In spite of claims that the Scripture is so unclear that it needs an outside infallible interpreter, Martin Luther found some of its passages clear enough both to rely on them with complete confidence for eternal life and to shed light on many passages that are otherwise less clear. Although many individual texts lack clarity in themselves, simple trust in the straightforward texts makes the doctrine taught by Scripture, including every article of faith, completely clear. Such texts are so lucid that they need no exegesis in the sense of clarification. No more open to different interpretations than ordinary human language, the clear passages make possible the understanding of many less clear passages, the unity of faith, and the rejection of false teaching. This is what it means for Scripture to interpret Scripture: many unclear passages of Scripture are clarified by passages of Scripture that need no clarification, neither from human interpreters, nor even from other Scripture. For example, the Ethiopian eunuch could not understand an unclear messianic prophecy without Philip’s interpretation, now recorded as perfectly clear Scripture that interprets the less clear prophecy (Acts 8:30-35). Many of those who deny this doctrine of the perspicuity (clarity) of Scripture claim that divisions among Protestants result from different interpretations of Scripture passages, …
On the night of his betrayal, the Lord instituted the Eucharist with the simple words, “Take, eat; this is my body… Drink of it, all of you, for this is my blood of the covenant, which is poured out for many for the forgiveness of sins” (Matthew 26:26-28). A multitude of arguments have been employed against taking those words to mean that in the distribution of the bread and wine, he gave his disciples his body to eat and his blood to drink. Jesus could not possibly have done so while remaining truly human, according to Zwingli, Calvin, and a plethora of denominations following them. Other arguments are less philosophically sophisticated. Perhaps the most common seeks to cast doubt on a literal reading of the words of institution by pointing to figures of speech Jesus used, as when he said, “I am the door” and “I am the true vine.” This argument indeed proves that Jesus sometimes spoke metaphorically, as everyone already knows, but falls short of providing any evidence that he did so in his Last Supper. As relevant as such expressions may be to interpreting “I am the true bread” as non-Eucharistic, their structure is not sufficiently close to that of “This is my body” (Pieper 1953, vol. 3, 305-311) to take the argument as more than a rhetorical ploy. In fact, it has more force when reversed: there would be no need to use obviously metaphorical passages to bolster a claim that the words of institution are metaphorical if those words were just as clearly metaphorical. As much as these kinds of arguments are advanced in debate, the real reason for much of the opposition to a more straightforward reading of Christ’s words may lie elsewhere. Among Protestants, a particularly strong motive for taking the words of institution symbolically is the desire to distance themselves from Tridentine Catholicism, especially from its idea of sacrificing Christ in every mass. The doctrine of the real presence of Christ’s body in the bread and his blood in the wine is seen as synonymous with the doctrine of the priest’s offering Christ as a sacrifice, even though the former does not imply the latter …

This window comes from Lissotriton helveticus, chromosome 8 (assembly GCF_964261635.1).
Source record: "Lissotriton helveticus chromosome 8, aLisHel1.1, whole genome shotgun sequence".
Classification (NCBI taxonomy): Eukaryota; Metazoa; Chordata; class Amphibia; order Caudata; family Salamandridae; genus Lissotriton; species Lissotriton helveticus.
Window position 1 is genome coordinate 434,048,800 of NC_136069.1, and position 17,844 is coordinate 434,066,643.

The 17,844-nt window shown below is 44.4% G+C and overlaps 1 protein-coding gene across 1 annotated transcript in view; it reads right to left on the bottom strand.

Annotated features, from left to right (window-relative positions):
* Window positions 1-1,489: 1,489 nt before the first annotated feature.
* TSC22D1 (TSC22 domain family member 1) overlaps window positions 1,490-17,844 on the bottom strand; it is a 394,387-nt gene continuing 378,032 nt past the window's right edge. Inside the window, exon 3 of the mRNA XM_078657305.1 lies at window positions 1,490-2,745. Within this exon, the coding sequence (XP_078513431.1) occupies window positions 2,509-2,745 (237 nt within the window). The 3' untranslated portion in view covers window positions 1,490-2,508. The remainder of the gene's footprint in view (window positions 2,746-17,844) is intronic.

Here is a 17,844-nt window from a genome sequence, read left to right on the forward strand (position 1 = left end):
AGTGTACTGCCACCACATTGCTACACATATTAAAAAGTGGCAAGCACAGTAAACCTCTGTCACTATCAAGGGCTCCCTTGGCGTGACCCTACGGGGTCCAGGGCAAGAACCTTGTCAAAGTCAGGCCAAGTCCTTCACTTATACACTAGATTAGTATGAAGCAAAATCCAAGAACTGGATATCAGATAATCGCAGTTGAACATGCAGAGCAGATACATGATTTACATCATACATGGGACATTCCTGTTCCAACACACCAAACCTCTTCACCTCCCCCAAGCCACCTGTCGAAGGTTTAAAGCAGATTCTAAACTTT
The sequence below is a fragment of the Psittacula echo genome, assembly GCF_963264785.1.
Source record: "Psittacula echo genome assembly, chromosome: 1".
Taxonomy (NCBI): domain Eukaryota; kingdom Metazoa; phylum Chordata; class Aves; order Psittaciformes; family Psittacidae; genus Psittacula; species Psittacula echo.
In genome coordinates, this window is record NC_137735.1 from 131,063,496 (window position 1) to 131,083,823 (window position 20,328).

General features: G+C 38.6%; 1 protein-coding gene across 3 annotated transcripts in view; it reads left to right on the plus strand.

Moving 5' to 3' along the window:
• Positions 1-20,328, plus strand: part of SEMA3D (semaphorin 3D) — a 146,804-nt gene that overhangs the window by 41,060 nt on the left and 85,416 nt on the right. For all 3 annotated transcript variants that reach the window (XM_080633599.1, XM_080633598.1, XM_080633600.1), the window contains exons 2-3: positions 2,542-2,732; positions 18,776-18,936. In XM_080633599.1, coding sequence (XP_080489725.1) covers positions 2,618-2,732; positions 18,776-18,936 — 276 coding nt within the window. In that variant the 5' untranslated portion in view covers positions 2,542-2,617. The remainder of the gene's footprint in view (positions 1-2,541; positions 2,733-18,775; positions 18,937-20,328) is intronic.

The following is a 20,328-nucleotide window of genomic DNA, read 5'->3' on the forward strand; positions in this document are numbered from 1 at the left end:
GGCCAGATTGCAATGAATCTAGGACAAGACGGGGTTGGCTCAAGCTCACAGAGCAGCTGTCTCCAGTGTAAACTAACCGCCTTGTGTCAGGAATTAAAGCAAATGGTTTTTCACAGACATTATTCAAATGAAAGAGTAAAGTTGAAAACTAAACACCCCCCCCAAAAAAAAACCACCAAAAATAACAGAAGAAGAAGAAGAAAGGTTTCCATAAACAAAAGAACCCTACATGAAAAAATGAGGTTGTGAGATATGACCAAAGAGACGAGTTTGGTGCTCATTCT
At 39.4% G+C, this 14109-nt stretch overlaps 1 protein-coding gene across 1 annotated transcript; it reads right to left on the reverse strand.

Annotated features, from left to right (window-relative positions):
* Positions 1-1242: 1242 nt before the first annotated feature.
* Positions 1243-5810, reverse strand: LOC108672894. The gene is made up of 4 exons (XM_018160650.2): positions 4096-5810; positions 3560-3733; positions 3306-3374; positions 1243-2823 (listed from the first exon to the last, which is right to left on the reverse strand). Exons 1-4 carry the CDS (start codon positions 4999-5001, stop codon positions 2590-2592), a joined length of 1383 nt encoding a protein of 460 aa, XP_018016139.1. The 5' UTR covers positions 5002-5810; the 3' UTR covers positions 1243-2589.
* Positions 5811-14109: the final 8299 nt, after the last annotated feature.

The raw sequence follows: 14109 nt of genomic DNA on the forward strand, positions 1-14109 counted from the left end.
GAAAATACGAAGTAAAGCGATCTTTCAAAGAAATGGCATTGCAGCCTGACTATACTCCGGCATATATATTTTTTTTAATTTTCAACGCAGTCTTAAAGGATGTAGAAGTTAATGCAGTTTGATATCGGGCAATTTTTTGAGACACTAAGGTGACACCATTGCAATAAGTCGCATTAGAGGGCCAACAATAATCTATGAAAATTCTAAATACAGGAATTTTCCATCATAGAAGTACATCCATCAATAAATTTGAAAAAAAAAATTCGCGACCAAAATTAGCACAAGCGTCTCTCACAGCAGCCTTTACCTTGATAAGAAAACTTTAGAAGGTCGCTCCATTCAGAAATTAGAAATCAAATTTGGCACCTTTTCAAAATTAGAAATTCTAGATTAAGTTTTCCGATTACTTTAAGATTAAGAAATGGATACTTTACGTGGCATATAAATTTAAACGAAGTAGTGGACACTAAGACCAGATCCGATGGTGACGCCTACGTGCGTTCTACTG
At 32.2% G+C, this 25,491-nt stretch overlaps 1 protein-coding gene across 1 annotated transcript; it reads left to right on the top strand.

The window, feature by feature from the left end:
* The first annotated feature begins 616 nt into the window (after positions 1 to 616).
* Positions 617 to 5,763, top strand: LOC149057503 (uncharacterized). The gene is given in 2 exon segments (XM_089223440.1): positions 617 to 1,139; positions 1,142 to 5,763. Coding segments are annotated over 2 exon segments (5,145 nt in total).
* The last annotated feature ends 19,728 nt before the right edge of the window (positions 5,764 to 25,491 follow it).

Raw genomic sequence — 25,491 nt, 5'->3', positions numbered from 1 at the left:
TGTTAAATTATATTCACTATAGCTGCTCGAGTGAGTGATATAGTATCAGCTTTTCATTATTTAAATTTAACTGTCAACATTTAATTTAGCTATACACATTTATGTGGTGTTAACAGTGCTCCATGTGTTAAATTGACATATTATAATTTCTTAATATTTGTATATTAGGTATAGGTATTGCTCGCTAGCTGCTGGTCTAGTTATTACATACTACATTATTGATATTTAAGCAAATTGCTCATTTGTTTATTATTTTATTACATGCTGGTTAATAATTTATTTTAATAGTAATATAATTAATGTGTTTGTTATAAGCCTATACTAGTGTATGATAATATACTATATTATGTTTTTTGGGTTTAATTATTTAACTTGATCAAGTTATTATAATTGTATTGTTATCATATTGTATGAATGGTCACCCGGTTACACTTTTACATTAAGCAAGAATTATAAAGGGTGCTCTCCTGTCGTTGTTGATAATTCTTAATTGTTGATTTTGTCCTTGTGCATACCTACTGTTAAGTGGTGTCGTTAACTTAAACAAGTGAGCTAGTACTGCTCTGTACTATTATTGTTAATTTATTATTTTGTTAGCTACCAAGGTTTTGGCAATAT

A Puritan heritage
In response to an article maintaining that God made the covenant of grace only with the elect, a pastor in the Orthodox Presbyterian Church recently asked how he could attain assurance of election given that “The identity of the elect is one of those hidden things that belong to the Lord. I’ve been working for seventy-five years to make my calling and election sure, but I haven’t arrived yet” (New Horizons, July 2005, p. 21, Letters). Although Scripture teaches unconditional election and total depravity, it does so in order to strengthen confidence in Christ alone for eternal life. Misuse of these doctrines can have the opposite effect, as when Puritans desperately looked for their own faith, sanctification, or work of the Spirit within as evidence that they had been chosen. For example, 2 Peter 1 is inadvertently wielded against apostolic teaching whenever interpreted to imply that a new convert cannot have full joy in believing the good news until diligently assuring himself of his election by asking questions like, “Have I really added self-control to my knowledge?” or “Have I really added love to my brotherly kindness?” As even Calvin taught (on 1 John 3:19; 4:17), God does not give subjective signs of salvation as the foundation of assurance, which rests on the objective promise of the gospel, but as added confirmation. In Word and Sacrament, the Son of Man sincerely offers the free water of life to all who thirst, longing for them to simply accept his invitation (Matthew 23:37; John 7:37-38; 1 Timothy 2:1-6). He certainly will not turn away anyone who relies on his shed blood for the forgiveness of sins.*